I do a little part-time work with the Educational Testing Service. I am a speaking rater for the Test of English as a Foreign Language. The overall TOEFL exam includes responding to opinion-related questions to assess test takers' delivery, language use, and topic development. Recently, one of the questions asked examinees if they agree/disagree with schools administering a physical fitness exam to students as part of the overall graduation requirements. Respondents were split in their opinions.
This would be a pertinent question for my father, Chester Rojeck. He was a long-time physical education teacher and I followed in his footsteps as a PE teacher. Throughout his career, he noticed that students' scores on the President's Physical Fitness Exam had declined, particularly on the pull-up test. The ability to perform pull-ups depends on upper body strength and body weight. Students can improve their scores either by gaining upper body strength or by losing weight. Upon his retirement from teaching, he became the inventor of The Pull-Up Trainer. Many schools, colleges, universities, and pro teams used the device with their athletes as did I in my physical education classes to great success. A primary benefit of the Trainer was that even those who couldn't do a normal pull-up could indeed do pull-ups when the machine was placed at lower levels.
Dad stated that his Pull-Up Trainer was his way to combat the epidemic of obesity. Students that can do pull-ups are typically not overweight when they demonstrate the ability to pull their own weight. Thus, he suggested that for students to graduate high school, they should be able to Pull 10 (perform 10 pull-ups) as a physical requirement. Actually, I'd be happy if the vast majority of students today were able to do at least one pull-up. We know it would be unfair for such a requirement to be sprung on students with little time to pass the test. They would need to be made aware of this necessary condition for graduation upon entrance to elementary school. Naturally, allowances would be made for late transfers into the school system.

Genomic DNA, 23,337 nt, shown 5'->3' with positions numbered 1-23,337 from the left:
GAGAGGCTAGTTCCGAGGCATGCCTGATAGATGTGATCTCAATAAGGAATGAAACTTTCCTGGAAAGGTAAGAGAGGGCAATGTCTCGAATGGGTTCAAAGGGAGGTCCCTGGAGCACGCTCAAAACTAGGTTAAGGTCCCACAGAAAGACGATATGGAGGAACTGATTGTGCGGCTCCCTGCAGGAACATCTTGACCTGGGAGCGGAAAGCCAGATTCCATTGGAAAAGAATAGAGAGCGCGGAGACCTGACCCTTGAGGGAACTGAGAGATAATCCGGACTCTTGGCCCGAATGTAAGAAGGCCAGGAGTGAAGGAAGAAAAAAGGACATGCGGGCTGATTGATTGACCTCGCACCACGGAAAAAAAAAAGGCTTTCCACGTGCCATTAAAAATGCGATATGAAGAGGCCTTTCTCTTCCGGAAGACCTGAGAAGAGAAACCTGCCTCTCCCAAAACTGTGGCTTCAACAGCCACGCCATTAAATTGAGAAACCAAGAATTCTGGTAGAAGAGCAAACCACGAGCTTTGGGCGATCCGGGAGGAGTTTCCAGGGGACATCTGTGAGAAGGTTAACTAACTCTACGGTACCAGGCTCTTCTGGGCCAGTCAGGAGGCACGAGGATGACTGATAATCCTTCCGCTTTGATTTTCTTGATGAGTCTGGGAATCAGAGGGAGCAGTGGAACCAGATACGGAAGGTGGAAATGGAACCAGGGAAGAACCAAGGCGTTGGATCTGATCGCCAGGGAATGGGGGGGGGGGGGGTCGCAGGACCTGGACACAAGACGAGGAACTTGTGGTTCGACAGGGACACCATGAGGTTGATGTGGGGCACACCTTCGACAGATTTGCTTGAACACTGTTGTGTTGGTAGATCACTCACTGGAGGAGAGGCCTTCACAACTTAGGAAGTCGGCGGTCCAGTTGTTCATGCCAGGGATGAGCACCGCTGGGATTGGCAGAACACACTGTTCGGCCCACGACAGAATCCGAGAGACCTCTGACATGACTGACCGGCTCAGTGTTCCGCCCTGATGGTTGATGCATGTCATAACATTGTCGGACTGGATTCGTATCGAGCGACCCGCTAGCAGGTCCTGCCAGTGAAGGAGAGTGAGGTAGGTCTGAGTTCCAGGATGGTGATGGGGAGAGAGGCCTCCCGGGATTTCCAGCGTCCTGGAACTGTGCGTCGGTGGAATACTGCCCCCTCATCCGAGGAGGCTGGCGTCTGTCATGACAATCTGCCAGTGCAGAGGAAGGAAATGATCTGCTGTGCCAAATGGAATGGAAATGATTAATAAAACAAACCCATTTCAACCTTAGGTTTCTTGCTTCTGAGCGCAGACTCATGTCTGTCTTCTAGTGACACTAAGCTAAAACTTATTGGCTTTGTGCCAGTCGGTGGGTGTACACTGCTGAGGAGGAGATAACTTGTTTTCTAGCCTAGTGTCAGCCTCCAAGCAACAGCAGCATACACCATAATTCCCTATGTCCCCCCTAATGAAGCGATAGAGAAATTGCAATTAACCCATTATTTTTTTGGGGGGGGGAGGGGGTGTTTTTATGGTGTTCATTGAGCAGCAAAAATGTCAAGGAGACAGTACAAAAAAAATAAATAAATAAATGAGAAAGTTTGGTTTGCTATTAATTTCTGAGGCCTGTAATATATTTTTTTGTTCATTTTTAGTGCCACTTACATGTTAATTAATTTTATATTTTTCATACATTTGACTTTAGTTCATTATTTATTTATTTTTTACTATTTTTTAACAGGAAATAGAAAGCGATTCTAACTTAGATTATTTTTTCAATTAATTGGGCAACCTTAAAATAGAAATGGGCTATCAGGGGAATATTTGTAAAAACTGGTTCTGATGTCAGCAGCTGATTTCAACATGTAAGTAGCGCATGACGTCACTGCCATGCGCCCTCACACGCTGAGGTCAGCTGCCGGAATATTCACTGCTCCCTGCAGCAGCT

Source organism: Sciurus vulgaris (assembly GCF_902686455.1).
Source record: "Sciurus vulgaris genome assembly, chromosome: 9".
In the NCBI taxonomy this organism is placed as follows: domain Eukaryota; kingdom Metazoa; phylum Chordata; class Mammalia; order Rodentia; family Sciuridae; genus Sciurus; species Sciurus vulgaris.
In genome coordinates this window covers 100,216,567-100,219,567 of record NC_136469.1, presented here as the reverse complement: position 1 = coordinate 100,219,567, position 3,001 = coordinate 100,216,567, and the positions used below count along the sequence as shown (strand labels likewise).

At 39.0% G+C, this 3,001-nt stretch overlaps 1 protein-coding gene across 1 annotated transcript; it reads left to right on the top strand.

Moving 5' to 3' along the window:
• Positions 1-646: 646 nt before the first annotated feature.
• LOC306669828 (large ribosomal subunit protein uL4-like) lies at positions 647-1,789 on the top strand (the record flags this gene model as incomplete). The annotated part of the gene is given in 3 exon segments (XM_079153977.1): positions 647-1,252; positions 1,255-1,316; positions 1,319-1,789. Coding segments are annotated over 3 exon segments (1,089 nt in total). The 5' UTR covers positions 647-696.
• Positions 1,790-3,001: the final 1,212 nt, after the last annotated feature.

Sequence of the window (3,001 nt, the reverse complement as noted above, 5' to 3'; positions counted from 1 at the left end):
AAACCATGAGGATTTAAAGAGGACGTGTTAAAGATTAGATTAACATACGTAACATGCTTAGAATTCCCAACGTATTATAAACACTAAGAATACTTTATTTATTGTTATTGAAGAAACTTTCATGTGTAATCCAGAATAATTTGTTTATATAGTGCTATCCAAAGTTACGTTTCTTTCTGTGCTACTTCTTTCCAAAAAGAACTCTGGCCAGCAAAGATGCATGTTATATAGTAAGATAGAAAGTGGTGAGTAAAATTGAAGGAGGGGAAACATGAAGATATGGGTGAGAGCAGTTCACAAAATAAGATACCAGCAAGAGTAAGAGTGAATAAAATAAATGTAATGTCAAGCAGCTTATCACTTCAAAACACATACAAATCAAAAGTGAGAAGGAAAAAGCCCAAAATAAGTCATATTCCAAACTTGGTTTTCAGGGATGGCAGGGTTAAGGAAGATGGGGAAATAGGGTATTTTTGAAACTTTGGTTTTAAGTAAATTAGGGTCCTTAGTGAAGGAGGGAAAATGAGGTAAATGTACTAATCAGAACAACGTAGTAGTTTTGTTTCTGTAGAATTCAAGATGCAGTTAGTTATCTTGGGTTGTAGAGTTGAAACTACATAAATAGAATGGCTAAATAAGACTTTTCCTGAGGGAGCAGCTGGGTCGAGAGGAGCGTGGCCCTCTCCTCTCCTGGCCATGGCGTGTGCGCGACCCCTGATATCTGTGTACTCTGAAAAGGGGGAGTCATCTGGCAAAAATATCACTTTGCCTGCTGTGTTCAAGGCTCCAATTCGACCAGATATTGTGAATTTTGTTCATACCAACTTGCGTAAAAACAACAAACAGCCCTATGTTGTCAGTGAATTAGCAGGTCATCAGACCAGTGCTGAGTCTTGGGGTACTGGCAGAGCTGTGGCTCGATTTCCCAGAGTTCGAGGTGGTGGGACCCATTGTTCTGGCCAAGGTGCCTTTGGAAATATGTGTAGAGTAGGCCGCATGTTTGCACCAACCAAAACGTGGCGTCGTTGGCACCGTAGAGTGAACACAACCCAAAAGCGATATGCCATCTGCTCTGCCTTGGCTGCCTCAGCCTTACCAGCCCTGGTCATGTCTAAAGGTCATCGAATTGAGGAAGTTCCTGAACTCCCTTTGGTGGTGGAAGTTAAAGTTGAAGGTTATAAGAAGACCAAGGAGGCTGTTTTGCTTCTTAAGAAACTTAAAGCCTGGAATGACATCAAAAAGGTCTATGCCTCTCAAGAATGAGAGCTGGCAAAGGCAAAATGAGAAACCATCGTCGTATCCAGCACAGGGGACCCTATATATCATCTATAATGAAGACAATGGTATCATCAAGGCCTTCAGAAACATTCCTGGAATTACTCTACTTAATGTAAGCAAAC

Youth obesity is an epidemic. The disdain of fat-shaming, while well-intentioned, has had the unintended effect of withdrawing from conversations with youngsters who are overweight. With the plethora of fast-food restaurants along with candy and sweets on every street corner convenience store, malnutrition is almost the norm for American children. We are so used to seeing overweight children that we look incredulously when even quite normal-looking body types are considered overweight in official Body Mass Index calculations.
According to the Centers for Disease Control and Prevention (CDC), obesity is defined as being at the 95th percentile of BMI. Being overweight is when individuals are at the 85th percentile. In a very simple measurement, a comparison is made between the heights and weights of individuals and plotting the numbers on an index. In 2017-18, the prevalence of obesity was 20% or more for children ages 6-19. Forty percent of adults are obese by the same index. Sixteen percent of children are considered overweight in this other study. Thus, we can say that between 3-4 out of every 10 children are either overweight or obese. The percentages have increased each decade since the 1970s.
The evaluation of students in physical education is different than in academic subjects. In math, science, language arts, etc. students earn their grades based on their demonstration of proficiency in the subject matter. If they want to get an "A" they must do their assignments well and pass their examinations at a high level. This is unlike PE class, whereby in many schools, participation and effort are the standards to achieve an outstanding grade regardless of proficiency in physical skills and fitness levels. Imagine a student in algebra receiving an A because he participated well and gave a strong effort, despite making many mistakes on homework assignments and tests. The teacher would be considered neglectful.
A former foreign school where I worked hosted an annual Visiting Scholar program. One year, that scholar was Dr. Howard Gardner. He became prominent in educational research for his theory of Multiple Intelligences, that students can be smart in various ways. He famously suggested that students suggest to their teachers: "Don't ask me how smart I am; ask me how I am smart." Gardner's theory suggests we all have 8-9 intelligences and not even identical twins have the same mixture. A good definition of these domains of intelligences can be found from the Prague British International School.